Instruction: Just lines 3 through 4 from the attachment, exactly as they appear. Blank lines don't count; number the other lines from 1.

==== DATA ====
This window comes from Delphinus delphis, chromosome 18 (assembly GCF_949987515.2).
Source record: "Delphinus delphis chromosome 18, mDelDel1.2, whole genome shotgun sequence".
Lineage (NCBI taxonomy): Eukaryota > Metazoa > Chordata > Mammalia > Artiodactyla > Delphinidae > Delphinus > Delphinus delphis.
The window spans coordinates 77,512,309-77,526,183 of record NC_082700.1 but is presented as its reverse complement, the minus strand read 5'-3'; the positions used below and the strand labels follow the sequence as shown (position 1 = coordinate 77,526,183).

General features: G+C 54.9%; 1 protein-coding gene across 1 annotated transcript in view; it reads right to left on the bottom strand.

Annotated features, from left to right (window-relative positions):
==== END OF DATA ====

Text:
Lineage (NCBI taxonomy): Eukaryota > Metazoa > Chordata > Mammalia > Artiodactyla > Delphinidae > Delphinus > Delphinus delphis.
The window spans coordinates 77,512,309-77,526,183 of record NC_082700.1 but is presented as its reverse complement, the minus strand read 5'-3'; the positions used below and the strand labels follow the sequence as shown (position 1 = coordinate 77,526,183).